Indeed the electoral process actually created the needed avenue for change in some disparate areas of the country, thereby aiding the people in the south-western part of Nigeria to achieve the desired shift in the political platform of governance in the region, by the substitution of the ruling People's Democratic Party with the Action Congress of Nigeria as the political party in government. However an opposite change of the current voting trend was achieved during the 2003 general elections, where the People's Democratic Party swept the Alliance for Democracy out of power, the party being the progenitor of the current Action Congress of Nigeria, all of this was attained with the manually collated voters register that was adequate to create the needed environment for change. In Kano also the People's Democratic Party was able to wrest power from an incumbent and current government of the All Nigeria People's Party, these indeed is an achievement and accolade worth heaping on the sanctity of the electoral agency and its processes, yet in the same 2003 governorship elections in Kano state, the reverse was the case as it is the All People's Party that uprooted the People's Democratic Party from the government house.
Regarding the presidential elections and the shift or otherwise the office made in terms of the political party that was able to win that seat, actually it is only the People's Democratic Party that is still holding that office, thus it could be safely said the trumpeted general improvement in the electoral process did not create a change in the occupants of the office, in fact the general aggregate numbers of votes casted in the two elections are also nearly similar, despite the general belief that the population growth of the Nigerian nation has increased considerably, as such, while the total number of votes casted in the 2003 presidential elections was recorded as 42,018,735 million, the cumulative sum of votes casted in the 2011 presidential elections was calculated at 39,469,484 million. In the case of the remainder of states in the Nigerian federation, they merely stuck to the parties that were ruling them since the beginning the democratic governance in 1999, and the few states that changed governing parties was either through the instrumentality of judicial court processes and the infamous cross carpeting undertaken by individuals office holders to move to political platforms of convenience.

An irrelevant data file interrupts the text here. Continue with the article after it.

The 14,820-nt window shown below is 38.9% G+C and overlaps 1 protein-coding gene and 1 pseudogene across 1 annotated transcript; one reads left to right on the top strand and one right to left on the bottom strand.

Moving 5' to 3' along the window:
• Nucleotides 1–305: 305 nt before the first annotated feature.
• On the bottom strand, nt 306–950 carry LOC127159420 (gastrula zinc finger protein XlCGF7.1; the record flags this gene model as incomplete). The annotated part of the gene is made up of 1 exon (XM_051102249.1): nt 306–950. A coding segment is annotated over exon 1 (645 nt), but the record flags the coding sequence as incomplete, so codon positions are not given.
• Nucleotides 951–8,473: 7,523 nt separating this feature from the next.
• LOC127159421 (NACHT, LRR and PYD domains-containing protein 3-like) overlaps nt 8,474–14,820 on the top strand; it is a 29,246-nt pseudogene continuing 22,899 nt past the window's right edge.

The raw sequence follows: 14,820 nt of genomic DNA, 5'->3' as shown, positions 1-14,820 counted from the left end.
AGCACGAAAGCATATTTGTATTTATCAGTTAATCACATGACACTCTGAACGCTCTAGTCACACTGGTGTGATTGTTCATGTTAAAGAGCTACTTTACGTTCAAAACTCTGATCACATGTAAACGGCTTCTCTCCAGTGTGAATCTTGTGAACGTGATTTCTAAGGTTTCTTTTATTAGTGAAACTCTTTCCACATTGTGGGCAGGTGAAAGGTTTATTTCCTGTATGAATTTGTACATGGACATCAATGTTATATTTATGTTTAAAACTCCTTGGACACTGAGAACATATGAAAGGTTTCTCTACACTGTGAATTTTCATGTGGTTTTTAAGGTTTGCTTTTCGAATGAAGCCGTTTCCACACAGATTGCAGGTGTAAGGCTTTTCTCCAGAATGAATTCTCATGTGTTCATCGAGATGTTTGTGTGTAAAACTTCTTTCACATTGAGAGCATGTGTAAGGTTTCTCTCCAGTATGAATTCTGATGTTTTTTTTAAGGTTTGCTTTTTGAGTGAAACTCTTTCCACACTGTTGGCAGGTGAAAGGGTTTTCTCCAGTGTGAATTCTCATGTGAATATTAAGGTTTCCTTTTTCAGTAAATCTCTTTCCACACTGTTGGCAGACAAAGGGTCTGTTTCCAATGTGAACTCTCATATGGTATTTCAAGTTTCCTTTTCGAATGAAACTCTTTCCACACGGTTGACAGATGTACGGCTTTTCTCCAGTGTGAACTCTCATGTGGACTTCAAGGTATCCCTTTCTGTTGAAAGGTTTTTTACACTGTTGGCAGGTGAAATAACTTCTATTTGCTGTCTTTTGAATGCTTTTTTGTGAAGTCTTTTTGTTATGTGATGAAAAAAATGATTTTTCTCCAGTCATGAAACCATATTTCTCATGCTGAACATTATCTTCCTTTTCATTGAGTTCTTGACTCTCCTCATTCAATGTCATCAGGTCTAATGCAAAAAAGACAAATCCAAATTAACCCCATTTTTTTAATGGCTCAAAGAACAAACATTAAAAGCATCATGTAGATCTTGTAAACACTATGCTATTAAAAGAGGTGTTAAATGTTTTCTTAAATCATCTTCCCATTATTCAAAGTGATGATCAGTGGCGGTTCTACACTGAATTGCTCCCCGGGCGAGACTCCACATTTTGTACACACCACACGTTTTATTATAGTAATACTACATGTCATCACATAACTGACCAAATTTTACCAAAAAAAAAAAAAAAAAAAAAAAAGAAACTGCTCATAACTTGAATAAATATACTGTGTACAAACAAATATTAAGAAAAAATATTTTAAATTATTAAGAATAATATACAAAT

Yet one of cardinal and fundamental characteristics of a functioning democracy in any part of the world, is the ability of the system to avail its adherents the right cause a change of governance, in instances where the people desire and need a replacement in the leadership governing the society. In the case of Nigeria as in the recent 2011 elections, the 2003 exercise also enabled the people to actualize such changes in the administrative governance of state, thus considering the huge and vast sums of money spent and coupled with all the hassles the people went through, in terms of the number of people lost in the mismanaged post election crisis, more so as the political parties that lost in the elections have vowed to seek redress in the courts, what actually is the new breath of fresh air in the set-up that produced the 2011 general elections.